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Irish Police to refund BLM protest fines

The Police Service of Northern Ireland (PSNI) is prepared to reimburse fines issued during two Black Lives Matter marches.


The fines are related to protests in Belfast and Londonderry on June 6, 2020.


The PSNI said it would urge the Northern Ireland Courts and Tribunal Service to delete any outstanding warrants and reimburse the fines.



Mark Hamilton, the Deputy Chief Constable, said he had written to Health Minister Robin Swann about the matter.


The request is thought to be in relation to 72 "COV1" (£60) penalty notices issued on June 6, 2020 in Custom House Square in Belfast and Guildhall Square in Derry.


In June of this year, it was revealed that 14 people who had been reported to Northern Ireland's Public Prosecution Service (PPS) following the June 2020 Black Lives Matter protests will not be prosecuted.


For possible violations of Covid-19 restrictions, they were reported to the PPS.


The Public Prosecution Service had stated that "no reasonable likelihood of conviction for any offence" existed.


The Police Ombudsman found merit in charges that the PSNI handled the Black Lives Matter protests in an unjust and discriminatory manner last year.


A new race discrimination allegation is being investigated.


DCC Hamilton said in a statement on Tuesday that he had written to the health minister "to inform him of our intention to request the Northern Ireland Courts and Tribunal Service to refund paid fines and cancel any outstanding warrants issued at two Black Lives Matter events in Londonderry/Derry and Belfast on June 6, 2020."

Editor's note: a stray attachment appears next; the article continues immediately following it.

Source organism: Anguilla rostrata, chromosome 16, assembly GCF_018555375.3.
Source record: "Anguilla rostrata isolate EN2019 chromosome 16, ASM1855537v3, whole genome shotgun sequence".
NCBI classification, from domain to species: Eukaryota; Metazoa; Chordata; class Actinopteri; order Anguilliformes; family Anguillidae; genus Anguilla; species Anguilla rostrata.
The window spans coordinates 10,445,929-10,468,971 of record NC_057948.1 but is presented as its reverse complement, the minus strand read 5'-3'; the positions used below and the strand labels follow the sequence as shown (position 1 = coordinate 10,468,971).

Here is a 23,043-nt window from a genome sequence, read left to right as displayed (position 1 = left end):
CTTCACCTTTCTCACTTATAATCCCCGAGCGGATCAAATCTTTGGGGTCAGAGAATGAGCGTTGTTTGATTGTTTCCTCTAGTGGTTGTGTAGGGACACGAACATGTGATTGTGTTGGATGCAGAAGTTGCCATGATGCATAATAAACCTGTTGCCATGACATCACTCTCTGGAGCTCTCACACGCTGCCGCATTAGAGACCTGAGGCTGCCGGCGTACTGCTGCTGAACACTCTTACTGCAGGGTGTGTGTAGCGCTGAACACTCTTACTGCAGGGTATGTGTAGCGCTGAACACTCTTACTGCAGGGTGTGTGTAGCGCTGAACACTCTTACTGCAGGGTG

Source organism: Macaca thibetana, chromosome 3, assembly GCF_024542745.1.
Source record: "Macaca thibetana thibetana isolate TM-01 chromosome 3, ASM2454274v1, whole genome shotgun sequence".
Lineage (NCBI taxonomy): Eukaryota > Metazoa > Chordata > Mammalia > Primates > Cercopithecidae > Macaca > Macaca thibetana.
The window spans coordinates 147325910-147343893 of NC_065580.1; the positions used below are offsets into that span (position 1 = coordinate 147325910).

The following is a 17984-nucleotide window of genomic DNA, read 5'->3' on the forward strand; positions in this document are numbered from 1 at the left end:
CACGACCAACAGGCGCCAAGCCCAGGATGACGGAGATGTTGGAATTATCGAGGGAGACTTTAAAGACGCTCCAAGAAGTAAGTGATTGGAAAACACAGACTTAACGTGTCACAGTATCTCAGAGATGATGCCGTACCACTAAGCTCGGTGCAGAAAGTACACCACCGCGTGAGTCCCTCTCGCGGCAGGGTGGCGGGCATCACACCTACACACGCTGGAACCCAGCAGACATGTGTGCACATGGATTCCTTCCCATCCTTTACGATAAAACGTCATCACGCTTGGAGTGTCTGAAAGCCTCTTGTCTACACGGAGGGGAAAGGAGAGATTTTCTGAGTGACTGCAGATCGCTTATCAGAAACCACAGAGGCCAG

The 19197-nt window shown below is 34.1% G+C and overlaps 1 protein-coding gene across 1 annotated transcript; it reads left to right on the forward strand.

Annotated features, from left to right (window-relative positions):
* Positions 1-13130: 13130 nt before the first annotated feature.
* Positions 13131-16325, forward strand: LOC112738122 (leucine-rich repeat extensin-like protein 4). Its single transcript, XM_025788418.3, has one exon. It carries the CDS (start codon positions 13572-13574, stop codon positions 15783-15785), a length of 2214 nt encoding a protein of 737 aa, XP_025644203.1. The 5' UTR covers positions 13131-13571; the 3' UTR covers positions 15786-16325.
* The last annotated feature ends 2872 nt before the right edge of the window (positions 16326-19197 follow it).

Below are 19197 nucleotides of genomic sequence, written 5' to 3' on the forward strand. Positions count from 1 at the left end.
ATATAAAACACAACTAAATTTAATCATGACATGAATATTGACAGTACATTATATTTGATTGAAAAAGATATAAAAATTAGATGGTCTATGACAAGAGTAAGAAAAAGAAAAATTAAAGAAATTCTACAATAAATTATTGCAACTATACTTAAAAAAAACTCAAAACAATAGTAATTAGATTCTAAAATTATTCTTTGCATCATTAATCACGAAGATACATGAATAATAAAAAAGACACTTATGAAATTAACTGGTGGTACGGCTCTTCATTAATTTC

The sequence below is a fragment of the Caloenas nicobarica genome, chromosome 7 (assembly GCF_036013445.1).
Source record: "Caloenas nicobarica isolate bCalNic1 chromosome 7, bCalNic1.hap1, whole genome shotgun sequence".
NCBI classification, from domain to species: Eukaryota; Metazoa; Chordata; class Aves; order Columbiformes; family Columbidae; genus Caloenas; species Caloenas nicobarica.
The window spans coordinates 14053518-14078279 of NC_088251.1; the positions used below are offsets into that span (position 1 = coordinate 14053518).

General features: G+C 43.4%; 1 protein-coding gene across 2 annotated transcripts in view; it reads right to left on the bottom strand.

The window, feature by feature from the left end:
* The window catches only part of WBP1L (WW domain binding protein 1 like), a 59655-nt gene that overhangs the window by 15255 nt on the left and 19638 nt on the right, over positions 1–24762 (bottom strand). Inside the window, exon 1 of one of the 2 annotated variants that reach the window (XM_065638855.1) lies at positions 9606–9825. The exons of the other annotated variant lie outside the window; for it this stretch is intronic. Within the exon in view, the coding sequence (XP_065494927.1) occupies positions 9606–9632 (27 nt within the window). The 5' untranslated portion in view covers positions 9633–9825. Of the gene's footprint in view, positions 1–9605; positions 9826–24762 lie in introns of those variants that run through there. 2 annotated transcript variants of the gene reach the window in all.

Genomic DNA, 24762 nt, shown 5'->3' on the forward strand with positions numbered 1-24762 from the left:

He went on to say that the decision was made "in light of recent findings by the Northern Ireland Policing Board, the Northern Ireland Police Ombudsman, and most recently the judgements of the Public Prosecutions Service."


"Amid an unprecedented health catastrophe and fast changing regulations, our goal has always been to assist slow the virus's spread and keep people safe," he said.


"It has not been easy or comfortable to strike a balance between this and our commitment to protect other important rights, such as the freedom to peaceful protest.”


"We've already admitted that, as a service, we don't always strike the proper balance.”


"We feel we made a mistake in our use of penalty notices at these two events, and we are correcting that issue."


"We are keen to repair relationships and establish confidence and trust in policing among all communities in Northern Ireland," Mr Hamilton said, adding that the PSNI was "working to implement the lessons acquired from this period."


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